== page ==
Yes, If I was confined to bed I would listen to the entire series again. Why? The stories areso intriguing that the first listen is devoted to just finding out what is going to happen and to solving the various mysteries the author introduces. The next time around I would listen the delicious historical details.
Similar to Connie Willis, the author packs in both grand historical era and the details and characters that bring them to life. Both authors are fastidious researchers and take a year or more do do their research.
The narrator introduces the various accents and pronunciations the undoubtedly set apart the various classes although of course we don't know what they actually sounded like.
Yes, but of course the book is far too long for that. Many a time I lingered late into the night, not wanting to
The Shardlake books make a marvelous series and the people that write about the books being boring just don't get it. It is well worth sticking through the extensive set up Sansom walks us through at the beginning of his novels, introducing or reintroducing his characters, setting up several plot lines, etc. Revelation is not the strongest in the series, a bit contrived with the all the Book of Rev. symbolism and gruesome murders. But I still loved listening to it.
The idea behind this series is terrific. Free thinking woman meet atypical royal in early 1800s coupled with very competent historical research. Unfortunately when you take this conceit and marry to the romance novel pot boiler plot you get this book. I tried another in the series and so wanted it to work I tried another. All the characters "swallow hard" before uttering every fifth line of dialogue. The sure sign of terrible writing. If you like romance novels you might like this so don't let me deter you.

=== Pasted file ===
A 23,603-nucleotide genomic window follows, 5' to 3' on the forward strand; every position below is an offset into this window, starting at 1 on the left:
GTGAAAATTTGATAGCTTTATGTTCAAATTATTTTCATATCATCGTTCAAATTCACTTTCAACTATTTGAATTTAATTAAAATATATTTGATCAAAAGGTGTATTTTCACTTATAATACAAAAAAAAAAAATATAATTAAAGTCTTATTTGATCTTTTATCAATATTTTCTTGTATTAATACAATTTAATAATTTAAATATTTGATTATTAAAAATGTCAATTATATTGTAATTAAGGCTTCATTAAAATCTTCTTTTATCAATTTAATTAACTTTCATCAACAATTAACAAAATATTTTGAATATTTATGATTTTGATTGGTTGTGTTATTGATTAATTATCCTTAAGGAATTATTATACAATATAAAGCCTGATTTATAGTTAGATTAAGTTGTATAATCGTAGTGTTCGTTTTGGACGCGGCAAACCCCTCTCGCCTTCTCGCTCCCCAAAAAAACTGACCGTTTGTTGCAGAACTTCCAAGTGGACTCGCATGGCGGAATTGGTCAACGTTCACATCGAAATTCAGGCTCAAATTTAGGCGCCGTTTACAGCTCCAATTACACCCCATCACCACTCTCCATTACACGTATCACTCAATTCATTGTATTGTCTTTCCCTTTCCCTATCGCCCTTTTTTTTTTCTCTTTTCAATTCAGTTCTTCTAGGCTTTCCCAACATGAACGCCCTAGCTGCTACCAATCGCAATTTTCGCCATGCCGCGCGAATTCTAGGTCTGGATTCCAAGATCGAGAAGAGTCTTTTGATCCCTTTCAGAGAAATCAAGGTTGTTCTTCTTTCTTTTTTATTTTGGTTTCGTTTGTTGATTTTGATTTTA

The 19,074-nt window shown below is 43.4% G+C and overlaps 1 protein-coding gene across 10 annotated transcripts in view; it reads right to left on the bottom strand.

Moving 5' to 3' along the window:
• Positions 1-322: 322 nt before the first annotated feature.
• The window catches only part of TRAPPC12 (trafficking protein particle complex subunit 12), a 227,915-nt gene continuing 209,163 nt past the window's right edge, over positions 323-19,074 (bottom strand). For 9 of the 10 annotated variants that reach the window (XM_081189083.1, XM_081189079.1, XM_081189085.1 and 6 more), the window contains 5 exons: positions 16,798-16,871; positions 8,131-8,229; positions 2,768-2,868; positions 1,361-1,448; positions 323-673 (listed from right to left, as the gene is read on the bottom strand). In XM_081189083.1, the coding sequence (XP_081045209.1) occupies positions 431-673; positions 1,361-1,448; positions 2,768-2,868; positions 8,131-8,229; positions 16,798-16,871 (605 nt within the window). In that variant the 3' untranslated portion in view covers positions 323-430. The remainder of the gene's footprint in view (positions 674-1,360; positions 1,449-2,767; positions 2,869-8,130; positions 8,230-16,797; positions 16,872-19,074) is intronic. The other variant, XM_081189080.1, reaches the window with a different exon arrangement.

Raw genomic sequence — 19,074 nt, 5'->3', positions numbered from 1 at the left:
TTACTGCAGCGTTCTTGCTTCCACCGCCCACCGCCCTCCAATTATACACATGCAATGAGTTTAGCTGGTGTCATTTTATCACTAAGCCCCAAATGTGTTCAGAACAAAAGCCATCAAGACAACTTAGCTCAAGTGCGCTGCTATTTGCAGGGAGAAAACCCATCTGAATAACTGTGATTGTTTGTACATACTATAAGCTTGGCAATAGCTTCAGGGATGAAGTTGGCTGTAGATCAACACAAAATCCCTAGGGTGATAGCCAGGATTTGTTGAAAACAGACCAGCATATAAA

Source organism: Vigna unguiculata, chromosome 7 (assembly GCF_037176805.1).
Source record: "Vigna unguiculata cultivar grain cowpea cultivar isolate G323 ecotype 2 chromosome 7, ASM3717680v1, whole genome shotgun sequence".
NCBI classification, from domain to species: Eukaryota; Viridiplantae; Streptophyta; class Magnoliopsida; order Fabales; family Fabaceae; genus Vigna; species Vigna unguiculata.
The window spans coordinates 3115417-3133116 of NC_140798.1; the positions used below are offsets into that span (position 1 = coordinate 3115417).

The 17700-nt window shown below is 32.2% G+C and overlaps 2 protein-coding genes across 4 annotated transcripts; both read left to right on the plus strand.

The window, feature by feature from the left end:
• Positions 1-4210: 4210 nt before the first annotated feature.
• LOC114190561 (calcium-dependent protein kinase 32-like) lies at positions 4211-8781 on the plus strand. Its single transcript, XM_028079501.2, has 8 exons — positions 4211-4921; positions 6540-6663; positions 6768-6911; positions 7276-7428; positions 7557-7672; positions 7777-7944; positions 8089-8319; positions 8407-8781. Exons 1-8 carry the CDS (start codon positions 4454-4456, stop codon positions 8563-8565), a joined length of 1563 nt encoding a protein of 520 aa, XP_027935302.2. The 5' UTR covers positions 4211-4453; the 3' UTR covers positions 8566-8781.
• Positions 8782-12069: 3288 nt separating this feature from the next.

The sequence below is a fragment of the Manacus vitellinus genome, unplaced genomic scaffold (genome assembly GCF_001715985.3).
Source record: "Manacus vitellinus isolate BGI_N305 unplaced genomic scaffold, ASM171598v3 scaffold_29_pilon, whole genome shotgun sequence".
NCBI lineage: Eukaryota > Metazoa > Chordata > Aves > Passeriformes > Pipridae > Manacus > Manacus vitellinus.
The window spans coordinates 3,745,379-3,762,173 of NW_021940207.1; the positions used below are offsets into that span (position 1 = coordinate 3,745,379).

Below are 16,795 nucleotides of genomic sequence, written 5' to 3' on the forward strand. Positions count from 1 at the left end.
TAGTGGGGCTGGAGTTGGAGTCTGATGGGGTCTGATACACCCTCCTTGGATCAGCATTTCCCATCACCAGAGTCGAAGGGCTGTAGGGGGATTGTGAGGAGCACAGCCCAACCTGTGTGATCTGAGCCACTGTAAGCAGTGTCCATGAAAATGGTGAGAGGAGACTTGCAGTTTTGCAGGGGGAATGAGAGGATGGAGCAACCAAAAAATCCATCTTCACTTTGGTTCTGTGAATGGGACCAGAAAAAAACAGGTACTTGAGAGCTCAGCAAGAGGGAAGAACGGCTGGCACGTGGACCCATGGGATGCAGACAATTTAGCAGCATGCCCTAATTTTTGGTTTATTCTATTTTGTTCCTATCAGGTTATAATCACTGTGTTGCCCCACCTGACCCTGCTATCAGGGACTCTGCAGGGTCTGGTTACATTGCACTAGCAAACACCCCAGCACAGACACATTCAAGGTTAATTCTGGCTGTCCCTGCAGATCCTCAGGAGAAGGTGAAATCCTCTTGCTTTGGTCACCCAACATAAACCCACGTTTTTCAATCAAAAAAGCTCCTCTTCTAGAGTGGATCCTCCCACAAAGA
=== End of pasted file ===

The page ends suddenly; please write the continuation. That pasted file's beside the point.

Could not get thru the whole book since I got lost in the narrative. Lots of sudden shifts in viewpoint and many separate stories that must connect at some point. Really great intro to Indian culture, history, and caste system however.
I have only read Lost Souls but I was expecting the same high quality narration, character building and plotting skills. This book has a fascinating topic, Nazi's harbored in Ireland after WWII, but the predicable yet confusing plot could have been placed in any thriller setting. We never got to know any of the characters so they stayed flat and the book hung itself on the story, which had many twists (good IMO) but little intrigue. I will keep trying Neville however.
I finished listening to this book because I bought it and the reviews were positive. But the language is unbearable stale, e.g. she softly/huskily/gently answered, he felt rage/passion/revenge rise in his throat. Also the plot is completely obvious frm the the beginning. A waste of a credit.
Intricate, evocative, seductive
Excellent capture of the various accents.
Which side of the dream would you chose?
I was able to better follow the twisty plotting on the second listen. And keep track of the various characters. Also I could better enjoy the lushious descriptions of the circus and its various denizens. And I was bothered less by the fact that some of the languague was a bit cliched, e.g.
I have read most of her work already and always enjoyed the character and plotting and peeks at that British day-to-day stuff.
I could see the ending a mile off, but the characters were so fun I did not mind too much. It's one of those house party Agatha formulas, but this time it is an apartment building.
It could be one of those Masterpiece mysteries, In fact it might be better than the book since the characters would be the highlight.
Rendell is always a safe bet.
In spite of all the good reviews, I found the build up to the
He made it sound very interesting even when it wasn't.
Yes. It might make a great movie since there would be lots of room for the characters to be fleshed out.
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